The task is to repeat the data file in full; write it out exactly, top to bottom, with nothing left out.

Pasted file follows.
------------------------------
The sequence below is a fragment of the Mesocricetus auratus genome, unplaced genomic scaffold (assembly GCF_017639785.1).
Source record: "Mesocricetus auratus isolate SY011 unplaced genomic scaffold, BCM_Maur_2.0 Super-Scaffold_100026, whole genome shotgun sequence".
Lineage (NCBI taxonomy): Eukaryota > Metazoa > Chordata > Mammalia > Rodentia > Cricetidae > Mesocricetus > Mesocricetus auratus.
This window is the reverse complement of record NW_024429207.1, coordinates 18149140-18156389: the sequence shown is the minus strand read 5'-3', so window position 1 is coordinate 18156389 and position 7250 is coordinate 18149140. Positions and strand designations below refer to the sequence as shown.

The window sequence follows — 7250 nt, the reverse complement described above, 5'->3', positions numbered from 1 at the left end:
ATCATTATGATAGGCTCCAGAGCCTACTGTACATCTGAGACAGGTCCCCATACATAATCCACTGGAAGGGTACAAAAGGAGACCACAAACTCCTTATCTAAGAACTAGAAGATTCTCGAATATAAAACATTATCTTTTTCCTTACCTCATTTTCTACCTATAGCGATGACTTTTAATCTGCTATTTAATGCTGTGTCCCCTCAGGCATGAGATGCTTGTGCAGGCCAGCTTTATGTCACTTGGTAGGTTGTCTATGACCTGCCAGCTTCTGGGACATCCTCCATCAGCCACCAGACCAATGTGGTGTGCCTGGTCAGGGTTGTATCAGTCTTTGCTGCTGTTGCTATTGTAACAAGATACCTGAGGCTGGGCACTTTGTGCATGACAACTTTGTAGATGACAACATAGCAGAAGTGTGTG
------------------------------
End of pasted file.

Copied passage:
The sequence below is a fragment of the Mesocricetus auratus genome, unplaced genomic scaffold (assembly GCF_017639785.1).
Source record: "Mesocricetus auratus isolate SY011 unplaced genomic scaffold, BCM_Maur_2.0 Super-Scaffold_100026, whole genome shotgun sequence".
Lineage (NCBI taxonomy): Eukaryota > Metazoa > Chordata > Mammalia > Rodentia > Cricetidae > Mesocricetus > Mesocricetus auratus.
This window is the reverse complement of record NW_024429207.1, coordinates 18149140-18156389: the sequence shown is the minus strand read 5'-3', so window position 1 is coordinate 18156389 and position 7250 is coordinate 18149140. Positions and strand designations below refer to the sequence as shown.

The window sequence follows — 7250 nt, the reverse complement described above, 5'->3', positions numbered from 1 at the left end:
ATCATTATGATAGGCTCCAGAGCCTACTGTACATCTGAGACAGGTCCCCATACATAATCCACTGGAAGGGTACAAAAGGAGACCACAAACTCCTTATCTAAGAACTAGAAGATTCTCGAATATAAAACATTATCTTTTTCCTTACCTCATTTTCTACCTATAGCGATGACTTTTAATCTGCTATTTAATGCTGTGTCCCCTCAGGCATGAGATGCTTGTGCAGGCCAGCTTTATGTCACTTGGTAGGTTGTCTATGACCTGCCAGCTTCTGGGACATCCTCCATCAGCCACCAGACCAATGTGGTGTGCCTGGTCAGGGTTGTATCAGTCTTTGCTGCTGTTGCTATTGTAACAAGATACCTGAGGCTGGGCACTTTGTGCATGACAACTTTGTAGATGACAACATAGCAGAAGTGTGTG